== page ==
Black Bear

Ursus americanus

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This medium-sized bear is common throughout the forested areas of Oregon, with the Oregon Department of Fish and Wildlife estimating as many of 30,000 individuals residing within the state. Despite their name, the bear can actually have different colors of fur ranging from cinnamon to blond. They are often confused with the Brown Bear, which is a distinctly separate species that includes some subspecies such as the Grizzly Bear. Like most of its species, the Black Bear is omnivorous, preferring to eat berries, fruits and grasses; but sometimes supplementing its diet with other animals. These opportunistic creatures can become a nuisance or even a menace when they enter human-inhabited areas while scavenging for food. People have often exacerbated these problems by deliberately feeding bears or not properly disposing of waste materials. Generally speaking, however, Black Bears prefer to avoid humans and attacks are very rare.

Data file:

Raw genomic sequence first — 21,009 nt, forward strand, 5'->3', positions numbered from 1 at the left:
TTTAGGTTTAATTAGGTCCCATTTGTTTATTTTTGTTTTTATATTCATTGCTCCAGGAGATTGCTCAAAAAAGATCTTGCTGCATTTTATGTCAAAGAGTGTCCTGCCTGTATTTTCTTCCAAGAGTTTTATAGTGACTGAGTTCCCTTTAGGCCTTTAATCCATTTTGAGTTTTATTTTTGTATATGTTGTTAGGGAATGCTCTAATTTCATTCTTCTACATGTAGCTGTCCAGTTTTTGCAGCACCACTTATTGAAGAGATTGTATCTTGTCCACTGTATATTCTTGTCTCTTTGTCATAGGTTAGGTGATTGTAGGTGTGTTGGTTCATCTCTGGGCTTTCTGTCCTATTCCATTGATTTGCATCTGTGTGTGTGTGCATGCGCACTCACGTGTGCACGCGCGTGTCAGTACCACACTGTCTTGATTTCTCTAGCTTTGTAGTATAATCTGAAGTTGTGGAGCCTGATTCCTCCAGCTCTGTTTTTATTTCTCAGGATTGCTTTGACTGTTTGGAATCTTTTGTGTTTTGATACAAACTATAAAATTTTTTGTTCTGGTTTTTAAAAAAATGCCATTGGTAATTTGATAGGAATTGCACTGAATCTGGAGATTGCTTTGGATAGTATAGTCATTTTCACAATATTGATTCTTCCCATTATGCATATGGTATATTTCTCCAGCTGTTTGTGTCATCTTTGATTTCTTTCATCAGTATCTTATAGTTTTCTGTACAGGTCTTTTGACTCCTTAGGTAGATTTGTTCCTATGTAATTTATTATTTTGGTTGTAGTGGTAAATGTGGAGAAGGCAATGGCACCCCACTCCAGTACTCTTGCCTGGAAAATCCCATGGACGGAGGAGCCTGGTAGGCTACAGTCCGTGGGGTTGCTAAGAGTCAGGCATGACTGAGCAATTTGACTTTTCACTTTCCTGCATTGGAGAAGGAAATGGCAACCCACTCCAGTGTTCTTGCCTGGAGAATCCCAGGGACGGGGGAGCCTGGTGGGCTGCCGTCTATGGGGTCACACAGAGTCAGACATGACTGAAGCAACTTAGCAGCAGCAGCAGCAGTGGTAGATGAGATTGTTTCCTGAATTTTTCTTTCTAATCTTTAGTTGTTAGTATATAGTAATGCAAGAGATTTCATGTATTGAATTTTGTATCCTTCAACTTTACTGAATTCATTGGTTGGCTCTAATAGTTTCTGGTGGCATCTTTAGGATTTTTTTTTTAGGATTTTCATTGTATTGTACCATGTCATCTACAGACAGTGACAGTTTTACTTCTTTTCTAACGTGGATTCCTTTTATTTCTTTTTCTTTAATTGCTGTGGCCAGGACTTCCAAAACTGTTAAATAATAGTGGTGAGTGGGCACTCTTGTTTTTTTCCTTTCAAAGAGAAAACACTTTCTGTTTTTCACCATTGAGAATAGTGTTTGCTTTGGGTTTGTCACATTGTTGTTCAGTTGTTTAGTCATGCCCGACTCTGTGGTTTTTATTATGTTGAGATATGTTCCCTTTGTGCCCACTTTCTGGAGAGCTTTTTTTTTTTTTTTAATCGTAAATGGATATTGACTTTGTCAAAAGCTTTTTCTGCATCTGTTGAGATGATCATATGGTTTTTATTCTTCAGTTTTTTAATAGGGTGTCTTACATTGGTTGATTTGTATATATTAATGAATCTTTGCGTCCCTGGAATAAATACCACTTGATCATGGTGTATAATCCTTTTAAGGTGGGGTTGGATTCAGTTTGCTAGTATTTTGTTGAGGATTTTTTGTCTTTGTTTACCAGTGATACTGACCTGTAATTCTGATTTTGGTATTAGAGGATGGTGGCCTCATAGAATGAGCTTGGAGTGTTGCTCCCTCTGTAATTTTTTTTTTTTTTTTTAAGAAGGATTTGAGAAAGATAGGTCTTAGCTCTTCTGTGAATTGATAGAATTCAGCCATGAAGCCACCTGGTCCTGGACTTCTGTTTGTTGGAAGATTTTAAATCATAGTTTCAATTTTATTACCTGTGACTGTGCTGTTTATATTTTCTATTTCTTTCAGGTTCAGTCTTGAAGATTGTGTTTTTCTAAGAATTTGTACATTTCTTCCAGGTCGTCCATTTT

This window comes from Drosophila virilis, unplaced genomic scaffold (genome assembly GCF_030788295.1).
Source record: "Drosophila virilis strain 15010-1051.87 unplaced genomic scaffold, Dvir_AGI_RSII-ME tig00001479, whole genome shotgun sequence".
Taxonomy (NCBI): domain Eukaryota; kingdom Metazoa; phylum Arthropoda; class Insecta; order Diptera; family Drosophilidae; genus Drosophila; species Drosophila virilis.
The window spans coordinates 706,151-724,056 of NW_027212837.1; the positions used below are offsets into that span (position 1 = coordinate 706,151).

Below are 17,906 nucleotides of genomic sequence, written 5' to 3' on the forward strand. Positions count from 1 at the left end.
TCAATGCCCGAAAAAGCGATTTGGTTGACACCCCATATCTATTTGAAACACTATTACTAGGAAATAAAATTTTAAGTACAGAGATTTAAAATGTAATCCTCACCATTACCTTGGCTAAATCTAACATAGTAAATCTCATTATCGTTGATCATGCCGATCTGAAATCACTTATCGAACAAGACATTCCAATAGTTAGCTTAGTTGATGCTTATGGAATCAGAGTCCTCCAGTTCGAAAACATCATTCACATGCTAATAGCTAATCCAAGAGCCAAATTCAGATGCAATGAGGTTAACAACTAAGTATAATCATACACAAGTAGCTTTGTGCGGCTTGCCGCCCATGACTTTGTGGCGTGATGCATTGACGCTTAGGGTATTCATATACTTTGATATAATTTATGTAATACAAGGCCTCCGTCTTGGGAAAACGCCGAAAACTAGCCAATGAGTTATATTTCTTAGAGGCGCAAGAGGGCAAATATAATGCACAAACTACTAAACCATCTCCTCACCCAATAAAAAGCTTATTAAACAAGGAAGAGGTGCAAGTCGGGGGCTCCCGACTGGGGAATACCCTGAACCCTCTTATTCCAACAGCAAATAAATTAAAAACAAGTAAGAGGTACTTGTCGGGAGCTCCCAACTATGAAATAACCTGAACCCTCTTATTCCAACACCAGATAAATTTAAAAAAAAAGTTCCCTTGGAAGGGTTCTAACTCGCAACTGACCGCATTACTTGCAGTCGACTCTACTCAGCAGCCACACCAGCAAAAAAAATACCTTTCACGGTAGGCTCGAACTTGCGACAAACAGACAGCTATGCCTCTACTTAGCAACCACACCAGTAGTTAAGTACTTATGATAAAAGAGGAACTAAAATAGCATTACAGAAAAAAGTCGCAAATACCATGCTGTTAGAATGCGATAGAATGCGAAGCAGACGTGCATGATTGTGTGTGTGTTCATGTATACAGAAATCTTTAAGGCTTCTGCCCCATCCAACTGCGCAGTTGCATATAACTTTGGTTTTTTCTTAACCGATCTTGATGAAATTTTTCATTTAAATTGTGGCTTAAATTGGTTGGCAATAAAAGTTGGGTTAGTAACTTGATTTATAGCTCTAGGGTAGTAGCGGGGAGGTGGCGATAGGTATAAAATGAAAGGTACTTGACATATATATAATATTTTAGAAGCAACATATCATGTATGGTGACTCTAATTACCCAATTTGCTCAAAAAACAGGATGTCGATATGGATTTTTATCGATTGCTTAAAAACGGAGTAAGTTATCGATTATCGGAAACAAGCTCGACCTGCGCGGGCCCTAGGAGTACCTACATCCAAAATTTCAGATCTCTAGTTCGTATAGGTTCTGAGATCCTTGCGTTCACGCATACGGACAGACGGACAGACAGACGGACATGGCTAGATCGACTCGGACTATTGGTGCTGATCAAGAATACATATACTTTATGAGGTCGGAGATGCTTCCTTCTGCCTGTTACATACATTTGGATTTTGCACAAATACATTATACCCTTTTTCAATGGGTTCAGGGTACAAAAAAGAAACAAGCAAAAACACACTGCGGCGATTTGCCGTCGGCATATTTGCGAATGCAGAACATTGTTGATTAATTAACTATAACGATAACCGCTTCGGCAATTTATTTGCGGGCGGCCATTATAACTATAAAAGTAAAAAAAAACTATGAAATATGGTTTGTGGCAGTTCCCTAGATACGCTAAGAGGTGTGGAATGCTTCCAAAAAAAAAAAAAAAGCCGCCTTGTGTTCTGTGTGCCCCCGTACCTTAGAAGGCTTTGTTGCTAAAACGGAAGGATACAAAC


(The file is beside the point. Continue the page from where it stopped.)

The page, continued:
Range and Habitat

Black Bears can most commonly be found along streams and rivers in forested areas throughout Oregon. Excellent swimmers, they enjoy the water and often can be spotted fishing in the shallows.

Conservation Status

Common. Legal hunting of male bears is allowed in Oregon, although it is prohibited to take sows or cubs.